A person tracking system for interactive environments has several desired criteria: it should operate in real-time, be robust to multiple users and changing background, provide a relatively rich visual description of the users, and be able to track people when they are occluded or momentarily leave the scene. We achieve these goals through the use of multi-modal integration and multi-scale temporal tracking.
We base our system on three primary visual processing modules: depth estimation, color segmentation, and intensity pattern classification (see Figure 1). As described in more detail below, depth information is estimated using a dense real-time stereo technique and allows easy segmentation of the user from other people and background objects. An intensity-invariant color classifier detects regions of flesh tone on the user and is used to identify likely body part regions such as face and hands. A face detection module is used to discriminate head regions from hands and other tracked body parts.
Figure 2 shows the output of the three vision processing modules. As a person tracker, each is individually fragile: notebooks are indistinguishable from faces in range silhouette, flesh color signs or clothes fool color-only trackers, and face pattern detectors typically are slower and only work with relatively canonical poses and expressions. However, when integrated together these modules can yield robust, fast tracking performance.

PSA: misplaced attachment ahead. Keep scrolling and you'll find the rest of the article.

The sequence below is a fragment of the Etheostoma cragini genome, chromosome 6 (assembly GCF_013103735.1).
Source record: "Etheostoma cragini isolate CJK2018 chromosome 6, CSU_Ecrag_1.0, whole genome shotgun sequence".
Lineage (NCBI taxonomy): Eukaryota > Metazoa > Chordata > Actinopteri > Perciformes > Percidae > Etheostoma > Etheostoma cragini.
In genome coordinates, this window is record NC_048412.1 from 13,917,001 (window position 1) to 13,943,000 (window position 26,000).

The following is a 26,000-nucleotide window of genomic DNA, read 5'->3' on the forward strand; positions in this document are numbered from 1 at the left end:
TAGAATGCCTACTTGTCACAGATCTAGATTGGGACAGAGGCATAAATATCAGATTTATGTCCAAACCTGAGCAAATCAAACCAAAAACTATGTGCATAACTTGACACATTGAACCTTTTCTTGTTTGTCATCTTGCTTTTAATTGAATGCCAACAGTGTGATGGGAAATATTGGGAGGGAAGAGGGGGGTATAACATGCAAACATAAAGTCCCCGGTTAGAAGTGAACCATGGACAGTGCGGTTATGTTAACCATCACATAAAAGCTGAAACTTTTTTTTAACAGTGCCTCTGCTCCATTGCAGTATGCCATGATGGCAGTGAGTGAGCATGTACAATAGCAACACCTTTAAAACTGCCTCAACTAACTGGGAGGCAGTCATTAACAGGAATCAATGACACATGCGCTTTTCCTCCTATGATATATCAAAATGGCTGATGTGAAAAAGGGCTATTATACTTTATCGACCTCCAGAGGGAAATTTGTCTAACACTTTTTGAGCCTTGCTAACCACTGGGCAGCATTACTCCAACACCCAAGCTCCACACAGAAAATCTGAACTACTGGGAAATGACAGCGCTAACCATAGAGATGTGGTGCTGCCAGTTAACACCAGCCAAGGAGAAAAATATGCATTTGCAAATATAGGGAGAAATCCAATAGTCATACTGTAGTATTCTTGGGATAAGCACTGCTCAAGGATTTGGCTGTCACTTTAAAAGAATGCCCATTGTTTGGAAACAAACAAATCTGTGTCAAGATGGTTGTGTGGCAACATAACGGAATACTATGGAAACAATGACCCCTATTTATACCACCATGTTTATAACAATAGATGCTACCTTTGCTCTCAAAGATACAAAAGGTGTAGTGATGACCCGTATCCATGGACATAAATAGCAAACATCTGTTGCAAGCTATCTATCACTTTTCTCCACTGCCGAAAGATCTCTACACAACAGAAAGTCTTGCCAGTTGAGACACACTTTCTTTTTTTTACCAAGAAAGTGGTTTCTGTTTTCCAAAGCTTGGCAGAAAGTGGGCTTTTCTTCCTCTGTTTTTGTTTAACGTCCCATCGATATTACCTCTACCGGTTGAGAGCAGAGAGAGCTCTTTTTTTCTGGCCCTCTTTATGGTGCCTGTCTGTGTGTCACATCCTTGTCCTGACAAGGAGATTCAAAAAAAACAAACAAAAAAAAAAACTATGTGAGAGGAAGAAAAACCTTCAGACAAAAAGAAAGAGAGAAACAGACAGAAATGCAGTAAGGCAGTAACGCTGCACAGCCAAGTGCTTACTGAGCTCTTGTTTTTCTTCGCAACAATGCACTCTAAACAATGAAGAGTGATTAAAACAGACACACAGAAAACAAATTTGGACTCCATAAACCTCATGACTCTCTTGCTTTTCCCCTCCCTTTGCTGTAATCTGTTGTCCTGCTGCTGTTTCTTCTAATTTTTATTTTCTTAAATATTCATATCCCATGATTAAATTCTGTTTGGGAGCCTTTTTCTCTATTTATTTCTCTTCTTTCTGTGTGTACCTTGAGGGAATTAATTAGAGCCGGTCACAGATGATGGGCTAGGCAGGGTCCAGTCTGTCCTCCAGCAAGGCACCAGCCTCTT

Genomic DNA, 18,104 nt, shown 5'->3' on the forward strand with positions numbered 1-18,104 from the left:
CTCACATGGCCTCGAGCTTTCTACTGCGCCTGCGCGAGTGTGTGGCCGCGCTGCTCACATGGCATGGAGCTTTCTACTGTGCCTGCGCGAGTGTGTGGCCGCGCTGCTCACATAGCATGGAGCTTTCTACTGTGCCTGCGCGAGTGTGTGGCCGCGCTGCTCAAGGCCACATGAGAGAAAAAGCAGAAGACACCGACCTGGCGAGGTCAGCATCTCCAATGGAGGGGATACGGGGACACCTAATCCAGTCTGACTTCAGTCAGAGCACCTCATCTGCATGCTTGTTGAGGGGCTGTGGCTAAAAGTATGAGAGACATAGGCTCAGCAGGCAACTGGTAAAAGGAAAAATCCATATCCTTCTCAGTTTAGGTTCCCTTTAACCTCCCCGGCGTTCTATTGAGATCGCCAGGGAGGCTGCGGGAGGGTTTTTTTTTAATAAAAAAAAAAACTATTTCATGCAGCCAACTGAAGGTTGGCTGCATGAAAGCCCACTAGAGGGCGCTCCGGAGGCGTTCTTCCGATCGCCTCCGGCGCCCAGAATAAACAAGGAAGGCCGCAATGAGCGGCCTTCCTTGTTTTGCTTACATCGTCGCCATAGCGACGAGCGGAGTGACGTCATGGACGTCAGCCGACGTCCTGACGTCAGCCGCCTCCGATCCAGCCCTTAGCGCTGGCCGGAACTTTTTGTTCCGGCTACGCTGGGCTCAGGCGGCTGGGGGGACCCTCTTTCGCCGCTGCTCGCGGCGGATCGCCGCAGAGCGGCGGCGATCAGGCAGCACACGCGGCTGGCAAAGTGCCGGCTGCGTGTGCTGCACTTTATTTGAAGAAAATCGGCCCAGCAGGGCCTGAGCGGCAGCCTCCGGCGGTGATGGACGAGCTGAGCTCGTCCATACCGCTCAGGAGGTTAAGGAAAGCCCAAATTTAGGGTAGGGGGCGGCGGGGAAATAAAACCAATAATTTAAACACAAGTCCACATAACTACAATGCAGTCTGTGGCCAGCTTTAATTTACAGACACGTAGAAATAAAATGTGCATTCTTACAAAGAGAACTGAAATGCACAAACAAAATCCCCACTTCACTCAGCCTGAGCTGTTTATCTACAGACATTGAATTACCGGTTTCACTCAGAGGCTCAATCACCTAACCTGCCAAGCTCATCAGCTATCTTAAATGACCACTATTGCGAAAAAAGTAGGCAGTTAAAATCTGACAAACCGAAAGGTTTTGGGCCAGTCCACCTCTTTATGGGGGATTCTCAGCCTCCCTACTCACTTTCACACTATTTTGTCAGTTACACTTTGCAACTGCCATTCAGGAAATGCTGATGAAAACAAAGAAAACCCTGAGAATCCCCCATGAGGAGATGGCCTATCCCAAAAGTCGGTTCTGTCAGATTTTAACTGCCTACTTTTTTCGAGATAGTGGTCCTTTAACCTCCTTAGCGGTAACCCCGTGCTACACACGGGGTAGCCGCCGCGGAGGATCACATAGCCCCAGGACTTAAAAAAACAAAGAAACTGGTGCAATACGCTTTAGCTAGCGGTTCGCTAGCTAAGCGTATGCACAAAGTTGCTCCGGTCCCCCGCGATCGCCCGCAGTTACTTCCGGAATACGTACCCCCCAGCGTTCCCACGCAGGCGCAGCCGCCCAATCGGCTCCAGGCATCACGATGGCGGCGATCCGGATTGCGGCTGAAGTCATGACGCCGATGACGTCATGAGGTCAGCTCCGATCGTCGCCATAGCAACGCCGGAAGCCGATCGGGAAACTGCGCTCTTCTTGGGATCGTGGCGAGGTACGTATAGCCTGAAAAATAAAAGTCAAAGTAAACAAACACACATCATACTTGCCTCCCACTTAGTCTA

Tracking is performed in our system on three different time-scales: short-range (frame to frame while the person is visible), medium-range (when the person is momentarily occluded or leaves the field of view for a few minutes), and long range (when the person is absent for hours, days or more.) Long-term tracking can be thought of as a person identification task, where the database is formed from the set of previous users. For short-term tracking we simply compute region correspondences specific to each processing modality based on region position and size. Multi-modal integration is performed using the history of short-term tracked regions from each modality, yielding a representation of the user's body shape and face location.
For medium and long-range tracking, we rely on a statistical model of multi-modal appearance to resolve correspondences between tracked users. In addition to body shape and face location, and color of hair, skin, and clothes is recorded at each time step. We record the average value and covariance of represented features, and use them for matching. For medium-term tracking, lighting constancy and stable clothing color are assumed; for long-term tracking we adjust for changing lighting and do not include clothing in the match criteria.
In the next section, we discuss module specific processing, including classification, segmentation/grouping, and short-term tracking. Following that, we present our integration scheme, and correspondence method for medium and long-term tracking.